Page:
By Julian Demetriadi, PhD FIH MHOSPA, Co-Director, CommunicationsPoint
Before the Covid-19 crisis, video conferencing, webinars, and meetings were already becoming part of our business lives. In the current lockdown situation, without the current possibility of the most effective form of communication – face-to-face – they are now a vital component in communicating with one another, not just in the commercial world, but also domestically.
These technologies help us to ‘stay safe’ while preserving a semblance of normality during self-isolation. Everything from book clubs and yoga classes is being delivered through media such as Zoom; schools and universities are set this summer term to deliver virtual lessons, lectures, and tutorials to their pupils; and even institutions like the loathe-to-change Church of England have had to embrace live-streaming technologies. Clergy successfully broadcast Easter daily reflections and services to their congregations from their homes. I even have friends who now hold virtual lunch and dinner parties to keep in touch with friends and family!
Suddenly these new forms of IT communications are well and truly embedded in our every-day lives. Once the Covid-19 all-clear is eventually sounded (and I’m afraid we could be talking 12 months plus until we get a vaccine), we may all rush to see our friends and family, but I wonder if the need for face-to-face communication will go back to being such a priority for office-based businesses. I have a stock-broker cousin who works in the City, who now works perfectly effectively from home by joining three online meetings a day, keeping him abreast of latest market developments, his team and clients. Yes, there will never be a substitute for face-to-face communication, but working from home, with perhaps one regular weekly visit to the office, can now become more the norm.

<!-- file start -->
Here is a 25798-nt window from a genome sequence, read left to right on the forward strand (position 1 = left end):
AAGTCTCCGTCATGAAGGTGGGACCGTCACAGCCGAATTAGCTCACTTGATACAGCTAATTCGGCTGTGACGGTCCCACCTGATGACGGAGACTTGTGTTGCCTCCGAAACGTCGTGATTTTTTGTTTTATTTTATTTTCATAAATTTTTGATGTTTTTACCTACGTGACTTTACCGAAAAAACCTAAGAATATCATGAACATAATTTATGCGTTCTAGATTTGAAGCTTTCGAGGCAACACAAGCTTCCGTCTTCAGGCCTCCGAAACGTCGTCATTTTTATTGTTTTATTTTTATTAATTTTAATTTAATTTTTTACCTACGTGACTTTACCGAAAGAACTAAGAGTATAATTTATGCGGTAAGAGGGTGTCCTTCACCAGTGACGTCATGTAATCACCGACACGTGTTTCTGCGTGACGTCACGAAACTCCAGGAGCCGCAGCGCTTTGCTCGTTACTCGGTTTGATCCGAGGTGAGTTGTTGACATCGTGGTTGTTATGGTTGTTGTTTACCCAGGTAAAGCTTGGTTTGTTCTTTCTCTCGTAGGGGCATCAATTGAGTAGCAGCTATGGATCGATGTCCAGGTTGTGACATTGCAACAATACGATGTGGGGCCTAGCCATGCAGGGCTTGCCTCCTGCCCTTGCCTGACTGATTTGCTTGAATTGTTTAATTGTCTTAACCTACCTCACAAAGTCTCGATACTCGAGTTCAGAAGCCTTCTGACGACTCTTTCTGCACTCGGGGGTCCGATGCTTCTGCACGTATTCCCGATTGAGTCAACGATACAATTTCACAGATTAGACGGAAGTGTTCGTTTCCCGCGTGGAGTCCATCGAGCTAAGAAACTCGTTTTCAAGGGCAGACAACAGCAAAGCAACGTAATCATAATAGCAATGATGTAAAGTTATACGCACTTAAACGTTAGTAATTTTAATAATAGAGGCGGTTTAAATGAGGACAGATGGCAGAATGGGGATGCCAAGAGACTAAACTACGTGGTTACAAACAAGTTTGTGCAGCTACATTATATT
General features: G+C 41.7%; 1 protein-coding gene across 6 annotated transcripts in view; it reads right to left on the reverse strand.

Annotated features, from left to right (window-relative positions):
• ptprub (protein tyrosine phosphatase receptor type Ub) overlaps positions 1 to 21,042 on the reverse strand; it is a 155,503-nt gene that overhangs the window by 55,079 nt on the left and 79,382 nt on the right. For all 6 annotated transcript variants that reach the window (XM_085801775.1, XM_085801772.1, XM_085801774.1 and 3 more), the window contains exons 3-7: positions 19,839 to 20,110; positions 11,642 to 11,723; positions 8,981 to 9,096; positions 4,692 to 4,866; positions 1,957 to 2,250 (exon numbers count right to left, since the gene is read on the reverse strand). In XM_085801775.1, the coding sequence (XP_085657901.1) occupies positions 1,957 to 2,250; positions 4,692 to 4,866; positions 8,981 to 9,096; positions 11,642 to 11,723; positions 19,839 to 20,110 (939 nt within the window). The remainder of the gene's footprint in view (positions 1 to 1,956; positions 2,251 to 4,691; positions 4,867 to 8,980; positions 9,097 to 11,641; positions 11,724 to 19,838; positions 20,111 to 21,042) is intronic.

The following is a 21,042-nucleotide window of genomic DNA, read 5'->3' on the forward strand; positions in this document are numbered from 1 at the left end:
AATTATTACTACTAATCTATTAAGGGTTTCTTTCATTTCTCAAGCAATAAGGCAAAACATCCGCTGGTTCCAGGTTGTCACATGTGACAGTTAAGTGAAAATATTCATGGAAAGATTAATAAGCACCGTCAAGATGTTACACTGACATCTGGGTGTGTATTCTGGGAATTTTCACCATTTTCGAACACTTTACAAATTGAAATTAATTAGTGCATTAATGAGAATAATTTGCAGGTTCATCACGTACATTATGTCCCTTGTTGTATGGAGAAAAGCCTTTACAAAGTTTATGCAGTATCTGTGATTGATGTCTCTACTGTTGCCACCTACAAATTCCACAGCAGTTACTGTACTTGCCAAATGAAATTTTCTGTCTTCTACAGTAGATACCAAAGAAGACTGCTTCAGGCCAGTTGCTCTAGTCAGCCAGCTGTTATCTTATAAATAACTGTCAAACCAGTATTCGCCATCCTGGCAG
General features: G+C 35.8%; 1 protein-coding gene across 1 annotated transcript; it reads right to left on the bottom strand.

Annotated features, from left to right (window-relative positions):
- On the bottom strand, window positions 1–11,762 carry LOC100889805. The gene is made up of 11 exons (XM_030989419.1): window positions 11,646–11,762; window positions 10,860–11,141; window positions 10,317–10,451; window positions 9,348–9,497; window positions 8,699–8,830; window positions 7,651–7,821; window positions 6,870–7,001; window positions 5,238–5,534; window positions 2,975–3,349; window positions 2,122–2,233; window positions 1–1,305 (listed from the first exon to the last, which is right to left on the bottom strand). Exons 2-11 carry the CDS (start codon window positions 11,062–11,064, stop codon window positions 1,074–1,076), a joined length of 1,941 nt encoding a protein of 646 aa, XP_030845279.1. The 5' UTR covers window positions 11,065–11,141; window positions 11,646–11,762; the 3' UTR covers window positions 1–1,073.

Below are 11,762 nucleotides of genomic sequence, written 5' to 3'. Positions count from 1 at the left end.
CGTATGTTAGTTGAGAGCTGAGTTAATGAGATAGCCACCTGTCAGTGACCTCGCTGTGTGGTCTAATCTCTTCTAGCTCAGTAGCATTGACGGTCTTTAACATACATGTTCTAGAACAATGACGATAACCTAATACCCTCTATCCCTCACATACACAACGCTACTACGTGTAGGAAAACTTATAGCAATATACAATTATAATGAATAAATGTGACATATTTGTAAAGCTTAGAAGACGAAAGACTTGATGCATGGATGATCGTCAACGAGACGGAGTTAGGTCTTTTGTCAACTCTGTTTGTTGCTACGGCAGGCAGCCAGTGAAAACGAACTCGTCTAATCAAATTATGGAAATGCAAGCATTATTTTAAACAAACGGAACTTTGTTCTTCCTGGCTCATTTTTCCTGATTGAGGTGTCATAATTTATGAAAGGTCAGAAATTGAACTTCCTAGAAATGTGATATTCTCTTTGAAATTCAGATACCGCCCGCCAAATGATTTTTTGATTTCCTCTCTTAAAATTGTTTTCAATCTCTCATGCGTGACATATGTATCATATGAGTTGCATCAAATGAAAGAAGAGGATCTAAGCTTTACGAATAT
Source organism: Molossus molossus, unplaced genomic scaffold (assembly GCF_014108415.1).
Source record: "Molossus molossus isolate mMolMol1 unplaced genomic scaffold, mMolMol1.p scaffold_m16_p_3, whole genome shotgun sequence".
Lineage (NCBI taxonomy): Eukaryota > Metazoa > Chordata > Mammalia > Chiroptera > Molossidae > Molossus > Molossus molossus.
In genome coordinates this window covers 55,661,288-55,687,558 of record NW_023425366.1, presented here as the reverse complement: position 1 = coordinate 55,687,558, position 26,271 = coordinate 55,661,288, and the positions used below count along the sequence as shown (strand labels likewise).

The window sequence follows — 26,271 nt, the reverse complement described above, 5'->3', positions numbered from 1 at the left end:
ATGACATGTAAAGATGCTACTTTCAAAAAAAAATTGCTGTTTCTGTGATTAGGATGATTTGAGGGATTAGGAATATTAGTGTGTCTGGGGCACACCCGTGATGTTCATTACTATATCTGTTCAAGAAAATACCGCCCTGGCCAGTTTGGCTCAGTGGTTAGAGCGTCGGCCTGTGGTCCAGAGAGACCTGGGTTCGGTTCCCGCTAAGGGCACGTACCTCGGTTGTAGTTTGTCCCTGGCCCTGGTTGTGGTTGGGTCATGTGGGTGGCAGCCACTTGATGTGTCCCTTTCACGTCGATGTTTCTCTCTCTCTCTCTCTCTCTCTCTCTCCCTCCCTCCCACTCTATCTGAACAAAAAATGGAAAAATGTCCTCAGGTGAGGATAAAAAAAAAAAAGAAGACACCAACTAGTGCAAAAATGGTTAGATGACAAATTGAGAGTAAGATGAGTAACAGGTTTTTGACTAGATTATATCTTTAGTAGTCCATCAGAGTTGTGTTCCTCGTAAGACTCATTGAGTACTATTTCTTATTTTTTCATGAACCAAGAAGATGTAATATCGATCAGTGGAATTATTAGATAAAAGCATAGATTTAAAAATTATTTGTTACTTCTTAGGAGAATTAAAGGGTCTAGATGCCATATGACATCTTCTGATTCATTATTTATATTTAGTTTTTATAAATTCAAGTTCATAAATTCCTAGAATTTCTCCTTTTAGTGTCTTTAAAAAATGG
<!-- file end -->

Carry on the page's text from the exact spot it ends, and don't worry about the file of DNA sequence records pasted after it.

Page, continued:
Office-based businesses surviving the enforced lockdown will need to operate as economically as possible if they are to recover quickly. Home-based staff will save employers everything from office space and business rates, to travel expenses.
This in turn will be good for the environment, already set to be at the top of world leaders’ agendas in the years ahead. It has been a major beneficiary of the current Covid-19 crisis, which has spectacularly reduced the population’s carbon output. Skies are clearer and brighter with the absence of planes, the air cleaner with almost no vehicles on the road.
With the collapse of airline businesses, airline travel post Covid-19 is set to become significantly more expensive and uneconomic. International firms will not be able to afford the level of business travel they undertook in the past. Given today’s rapidly developing technology, this shouldn’t present a problem. My co-director at CommunicationsPoint, Catherine Demetriadi, already had international clients in regular contact through Skype, Zoom and GoToMeeting conference calls and chats. She doesn’t have to jump on a plane to see clients, as her charity consultancy work can all be done extremely effectively online.
The present lockdown should not be wasted. Now is the perfect time for businesses to plan for, and operate in, a very different world, using state-of-the art communications technology.
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